A common question among beginning beekeepers is whether it is more advantageous to place a bee colony in the sun or in the shade. There are advantages and disadvantages to both, but all things being equal, bee colonies will usually do better in the sun rather than the shade. There are a number of reasons for this. For some reason, small hive beetles and tracheal mites seem to prosper in the shade. Also, bees tend to forage more when they are exposed to sunlight, bringing in more food and nutrition for the hive. But the strongest reason for keeping bees in a sunny location is to take advantage of the solar heating that becomes essential to the bees well being during the cold, dark days of winter.
Think of your own house. What if you had to choose between giving up heat in the winter versus giving up air conditioning in the summer? Heat is more important. Without air conditioning, you would be uncomfortable in August, but you would survive. Without heating in January, however, you could find yourself in really big trouble! Solar heat is also important to bees, especially because they are cold blooded and must keep their brood nests at or about 93 degrees.
That said, in many warmer and desert climates, some summer shade is a nice benefit to the bees. In some part of the US Southwest, especially during the summer, shade becomes more critical than sun. In temperatures over 110 degrees, which are often reached during the summer in Nevada, Arizona and parts of California, shade is actually a necessity – a matter of life or death. Bees can die at 110 degrees if kept in the sun and without shade.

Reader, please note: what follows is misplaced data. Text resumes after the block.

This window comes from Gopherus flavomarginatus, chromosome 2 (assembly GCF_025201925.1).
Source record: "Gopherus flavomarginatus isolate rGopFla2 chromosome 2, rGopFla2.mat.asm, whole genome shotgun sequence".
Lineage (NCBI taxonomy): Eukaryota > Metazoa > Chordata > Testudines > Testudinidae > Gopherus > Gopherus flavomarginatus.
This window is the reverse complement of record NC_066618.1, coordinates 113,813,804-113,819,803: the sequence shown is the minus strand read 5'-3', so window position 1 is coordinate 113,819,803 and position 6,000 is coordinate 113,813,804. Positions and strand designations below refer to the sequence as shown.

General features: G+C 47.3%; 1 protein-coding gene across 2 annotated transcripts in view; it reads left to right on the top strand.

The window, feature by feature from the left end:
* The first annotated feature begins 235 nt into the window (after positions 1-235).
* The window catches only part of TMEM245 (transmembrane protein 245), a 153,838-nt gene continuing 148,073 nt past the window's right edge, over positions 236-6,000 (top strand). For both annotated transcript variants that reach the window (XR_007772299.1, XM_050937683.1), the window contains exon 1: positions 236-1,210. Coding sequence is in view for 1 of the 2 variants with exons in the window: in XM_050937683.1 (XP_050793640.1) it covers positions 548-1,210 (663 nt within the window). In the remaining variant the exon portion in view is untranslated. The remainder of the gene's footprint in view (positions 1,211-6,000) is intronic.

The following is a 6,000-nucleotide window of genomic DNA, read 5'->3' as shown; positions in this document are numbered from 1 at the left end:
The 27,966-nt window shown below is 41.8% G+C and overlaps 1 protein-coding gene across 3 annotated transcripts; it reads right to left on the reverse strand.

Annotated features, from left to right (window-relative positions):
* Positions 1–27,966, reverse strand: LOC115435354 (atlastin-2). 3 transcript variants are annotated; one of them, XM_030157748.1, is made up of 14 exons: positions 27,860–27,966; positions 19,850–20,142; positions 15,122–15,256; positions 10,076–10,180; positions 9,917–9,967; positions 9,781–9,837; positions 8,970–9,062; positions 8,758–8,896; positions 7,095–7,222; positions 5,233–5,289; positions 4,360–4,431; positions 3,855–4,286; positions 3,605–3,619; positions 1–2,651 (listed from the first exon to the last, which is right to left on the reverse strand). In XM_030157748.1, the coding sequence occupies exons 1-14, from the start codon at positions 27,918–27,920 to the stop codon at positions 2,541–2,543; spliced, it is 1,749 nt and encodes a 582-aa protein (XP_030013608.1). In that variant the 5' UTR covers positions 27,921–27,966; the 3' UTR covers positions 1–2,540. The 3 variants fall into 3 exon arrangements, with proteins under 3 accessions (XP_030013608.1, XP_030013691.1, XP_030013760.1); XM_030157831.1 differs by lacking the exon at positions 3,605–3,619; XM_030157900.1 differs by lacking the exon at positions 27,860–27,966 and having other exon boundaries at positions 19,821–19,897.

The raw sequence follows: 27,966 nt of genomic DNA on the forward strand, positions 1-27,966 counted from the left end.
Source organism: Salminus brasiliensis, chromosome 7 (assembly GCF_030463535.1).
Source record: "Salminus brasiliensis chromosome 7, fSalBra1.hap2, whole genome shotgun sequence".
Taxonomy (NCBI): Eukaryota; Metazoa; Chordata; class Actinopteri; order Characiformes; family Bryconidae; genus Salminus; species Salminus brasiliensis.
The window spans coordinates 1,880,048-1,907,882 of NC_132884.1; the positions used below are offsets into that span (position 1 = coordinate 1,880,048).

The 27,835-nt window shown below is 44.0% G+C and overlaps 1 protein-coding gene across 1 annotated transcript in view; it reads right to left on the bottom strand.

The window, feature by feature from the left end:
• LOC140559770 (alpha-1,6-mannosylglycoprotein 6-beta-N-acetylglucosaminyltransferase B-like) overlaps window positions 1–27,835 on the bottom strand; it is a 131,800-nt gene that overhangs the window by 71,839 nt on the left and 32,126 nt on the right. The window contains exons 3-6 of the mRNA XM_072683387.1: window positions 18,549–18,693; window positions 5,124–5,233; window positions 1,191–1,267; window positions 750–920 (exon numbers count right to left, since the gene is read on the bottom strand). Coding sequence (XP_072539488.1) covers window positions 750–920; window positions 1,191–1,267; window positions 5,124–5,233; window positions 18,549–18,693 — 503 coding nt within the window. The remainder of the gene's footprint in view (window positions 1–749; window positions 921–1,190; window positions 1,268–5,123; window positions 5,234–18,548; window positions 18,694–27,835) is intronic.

Here at Wildflower Meadows, our seasons are pretty moderate. For the most part, summers are not too hot, and winters are not too cold. Most of our colonies are situated in the sun, but a few are slightly shaded. The colonies pictured here, several of our champion breeders, are sitting below the light shade of a palo verde tree. On this hot August day, they’ve got bragging rights over their sunny neighbors who are not too far away, but in the full sun baking. Today, these shaded colonies have it made: they’ve got a feeder full of cool syrup, some pleasant shade, and a nice breeze to make for a perfect summer day!